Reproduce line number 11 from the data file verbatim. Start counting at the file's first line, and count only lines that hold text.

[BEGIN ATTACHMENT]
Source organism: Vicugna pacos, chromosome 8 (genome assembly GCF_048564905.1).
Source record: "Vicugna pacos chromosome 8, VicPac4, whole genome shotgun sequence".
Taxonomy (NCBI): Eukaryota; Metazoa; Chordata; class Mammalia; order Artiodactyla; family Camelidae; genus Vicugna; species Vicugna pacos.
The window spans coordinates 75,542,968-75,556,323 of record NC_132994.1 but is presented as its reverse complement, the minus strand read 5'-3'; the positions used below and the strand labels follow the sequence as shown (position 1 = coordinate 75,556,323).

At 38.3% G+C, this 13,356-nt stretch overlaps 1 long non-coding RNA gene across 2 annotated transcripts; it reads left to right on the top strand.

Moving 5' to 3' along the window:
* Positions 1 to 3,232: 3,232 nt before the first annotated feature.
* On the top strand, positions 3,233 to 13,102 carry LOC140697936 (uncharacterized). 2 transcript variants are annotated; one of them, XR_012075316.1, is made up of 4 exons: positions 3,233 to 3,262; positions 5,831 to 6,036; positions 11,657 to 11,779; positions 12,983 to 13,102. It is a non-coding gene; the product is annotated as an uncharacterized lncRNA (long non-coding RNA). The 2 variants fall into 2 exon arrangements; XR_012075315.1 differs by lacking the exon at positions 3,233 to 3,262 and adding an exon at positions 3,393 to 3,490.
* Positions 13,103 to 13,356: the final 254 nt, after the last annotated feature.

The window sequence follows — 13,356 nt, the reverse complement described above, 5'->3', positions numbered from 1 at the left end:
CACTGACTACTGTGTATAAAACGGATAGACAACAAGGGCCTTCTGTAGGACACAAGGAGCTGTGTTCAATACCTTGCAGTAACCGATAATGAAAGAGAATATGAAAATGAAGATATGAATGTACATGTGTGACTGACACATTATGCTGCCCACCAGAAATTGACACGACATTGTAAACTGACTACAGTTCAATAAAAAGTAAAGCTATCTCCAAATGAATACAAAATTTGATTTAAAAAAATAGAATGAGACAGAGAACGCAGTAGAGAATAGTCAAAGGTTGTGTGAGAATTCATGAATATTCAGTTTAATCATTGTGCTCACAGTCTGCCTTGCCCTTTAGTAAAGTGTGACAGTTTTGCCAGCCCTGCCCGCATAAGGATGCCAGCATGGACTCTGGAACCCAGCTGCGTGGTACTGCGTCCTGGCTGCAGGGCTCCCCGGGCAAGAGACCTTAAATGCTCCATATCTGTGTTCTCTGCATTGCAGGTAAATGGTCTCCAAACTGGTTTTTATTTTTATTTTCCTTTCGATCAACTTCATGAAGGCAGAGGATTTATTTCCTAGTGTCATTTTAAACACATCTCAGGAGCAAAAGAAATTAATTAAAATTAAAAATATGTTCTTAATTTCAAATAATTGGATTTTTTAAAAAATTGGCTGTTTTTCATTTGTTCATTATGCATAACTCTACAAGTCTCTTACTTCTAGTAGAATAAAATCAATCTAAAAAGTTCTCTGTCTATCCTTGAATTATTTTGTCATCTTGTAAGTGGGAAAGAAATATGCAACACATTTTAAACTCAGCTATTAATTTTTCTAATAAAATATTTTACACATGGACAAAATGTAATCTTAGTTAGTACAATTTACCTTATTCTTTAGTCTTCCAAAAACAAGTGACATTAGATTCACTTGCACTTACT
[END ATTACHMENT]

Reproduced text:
CACTGACTACTGTGTATAAAACGGATAGACAACAAGGGCCTTCTGTAGGACACAAGGAGCTGTGTTCAATACCTTGCAGTAACCGATAATGAAAGAGAATATGAAAATGAAGATATGAATGTACATGTGTGACTGACACATTATGCTGCCCACCAGAAATTGACACGACATTGTAAACTGACTACAGTTCAATAAAAAGTAAAGCTATCTCCAAATGAATACAAAATTTGATTTAAAAAAATAGAATGAGACAGAGAACGCAGTAGAGAATAGTCAAAGGTTGTGTGAGAATTCATGAATATTCAGTTTAATCATTGTGCTCACAGTCTGCCTTGCCCTTTAGTAAAGTGTGACAGTTTTGCCAGCCCTGCCCGCATAAGGATGCCAGCATGGACTCTGGAACCCAGCTGCGTGGTACTGCGTCCTGGCTGCAGGGCTCCCCGGGCAAGAGACCTTAAATGCTCCATATCTGTGTTCTCTGCATTGCAGGTAAATGGTCTCCAAACTGGTTTTTATTTTTATTTTCCTTTCGATCAACTTCATGAAGGCAGAGGATTTATTTCCTAGTGTCATTTTAAACACATCTCAGGAGCAAAAGAAATTAATTAAAATTAAAAATATGTTCTTAATTTCAAATAATTGGATTTTTTAAAAAATTGGCTGTTTTTCATTTGTTCATTATGCATAACTCTACAAGTCTCTTACTTCTAGTAGAATAAAATCAATCTAAAAAGTTCTCTGTCTATCCTTGAATTATTTTGTCATCTTGTAAGTGGGAAAGAAATATGCAACACATTTTAAACTCAGCTATTAATTTTTCTAATAAAATATTTTACACATGGACAAAATGTAATCTTAGTTAGTACAATTTACCTTATTCTTTAGTCTTCCAAAAACAAGTGACATTAGATTCACTTGCACTTACT